The first company to spin a product into UD was appSYGNA, a company that digitizes large data sets. The UD team achieved the project's objective—integrating existing media-management technologies into a consolidated video-management platform. But, during development, the team also created an entirely new set of software products for the company. And the faculty mentor and company owner are now submitting a joint NSF I-Corps proposal. One of the students got a job out of the experience, and his professor says he now knows how to teach entrepreneurship better. It's been incredibly successful.

Alumni have proved critical to this entrepreneurial push. One alumnus has taken on the cause of helping us grow our modest $700,000 proof-of-concept fund into a $5 million pool.

A $3 million gift from an alum last fall established the Horn Program in Entrepreneurship, which gives students the chance to conceive, validate and launch a high-growth startup. It expands our venture development center, establishes an online resource exchange, provides outreach to high schoolers and features a giving challenge that triples donors' recognition credit. Because the program has a strong student focus, it's easier to get alumni engaged. And it builds this community of innovation that's the basis of all our efforts.

This may be easier to do in Delaware than anywhere else. When you're as small as we are, there really is a feeling that we're all in it together—that government, industry and academia all have a decisive role to play in making Delaware a state of innovation.

We're seeing real growth here. UD is developing a 272-acre Science, Technology and Advanced Research Campus, where we're planning a 45,000-square-foot incubator to house UD startups and spinoffs, along with the companies outgrowing the space and capabilities of the tech park down the street—a park that is itself a partnership among the state, the University and Delaware industry. We've got productive, innovation-generating partnerships with the Army, SAIC, NRG and others.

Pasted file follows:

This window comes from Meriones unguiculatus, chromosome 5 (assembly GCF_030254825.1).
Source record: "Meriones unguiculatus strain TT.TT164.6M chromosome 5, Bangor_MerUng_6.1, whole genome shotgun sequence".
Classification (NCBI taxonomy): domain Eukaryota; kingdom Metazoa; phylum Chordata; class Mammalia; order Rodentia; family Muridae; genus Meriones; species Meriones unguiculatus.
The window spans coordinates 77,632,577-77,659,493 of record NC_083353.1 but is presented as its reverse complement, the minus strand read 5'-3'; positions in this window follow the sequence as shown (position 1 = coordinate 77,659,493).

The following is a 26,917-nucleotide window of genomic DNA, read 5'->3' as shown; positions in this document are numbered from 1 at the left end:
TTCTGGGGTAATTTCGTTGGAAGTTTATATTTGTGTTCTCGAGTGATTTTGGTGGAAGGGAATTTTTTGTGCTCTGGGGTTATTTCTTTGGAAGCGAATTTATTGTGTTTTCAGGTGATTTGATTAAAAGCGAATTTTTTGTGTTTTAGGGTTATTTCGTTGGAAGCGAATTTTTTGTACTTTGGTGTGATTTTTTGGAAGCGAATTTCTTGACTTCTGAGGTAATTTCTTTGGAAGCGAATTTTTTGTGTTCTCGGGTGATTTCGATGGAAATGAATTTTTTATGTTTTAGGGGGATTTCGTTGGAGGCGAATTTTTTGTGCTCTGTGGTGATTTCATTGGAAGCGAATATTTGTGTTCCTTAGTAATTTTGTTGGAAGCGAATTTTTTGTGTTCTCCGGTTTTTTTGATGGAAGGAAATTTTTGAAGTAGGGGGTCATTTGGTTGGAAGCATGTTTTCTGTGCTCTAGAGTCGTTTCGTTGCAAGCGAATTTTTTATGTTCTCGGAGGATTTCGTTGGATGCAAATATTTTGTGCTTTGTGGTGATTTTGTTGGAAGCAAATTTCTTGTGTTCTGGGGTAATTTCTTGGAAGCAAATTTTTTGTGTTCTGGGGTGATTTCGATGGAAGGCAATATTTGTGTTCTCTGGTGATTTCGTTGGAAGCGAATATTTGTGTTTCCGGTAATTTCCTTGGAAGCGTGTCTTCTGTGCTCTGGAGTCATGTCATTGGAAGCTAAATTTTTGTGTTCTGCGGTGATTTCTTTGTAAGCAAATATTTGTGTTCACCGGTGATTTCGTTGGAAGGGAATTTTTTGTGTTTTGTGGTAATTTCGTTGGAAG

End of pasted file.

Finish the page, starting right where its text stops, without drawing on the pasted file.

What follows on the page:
But from the University perspective, there's still more to do. With federal agencies increasing their scrutiny of research expenditures and evaluating ROI more closely, the universities with strong commercialization infrastructure will be way ahead.

There are practical things we can do right now. For instance, at UD, we're establishing a system to identify external PIs to collaborate with faculty on SBIR grants, and connecting them with companies that can collaborate in areas of need.

We can offer faculty sabbaticals specifically for startup development. We can offer turn-key business services with pre-negotiated rates—accounting, incorporation, payroll—the processes that science and engineering faculty especially find so distracting.

We can tear down systemic barriers to commercialization that persist because historically siloed faculty had to devise their own workarounds. And we can prove to faculty that the metrics of innovation matter—that we value what they do.

I thank NAI for opening this discussion about what that value proposition looks like, about how we encourage science that goes beyond the academy; and how we place impact alongside originality in P&T decisions.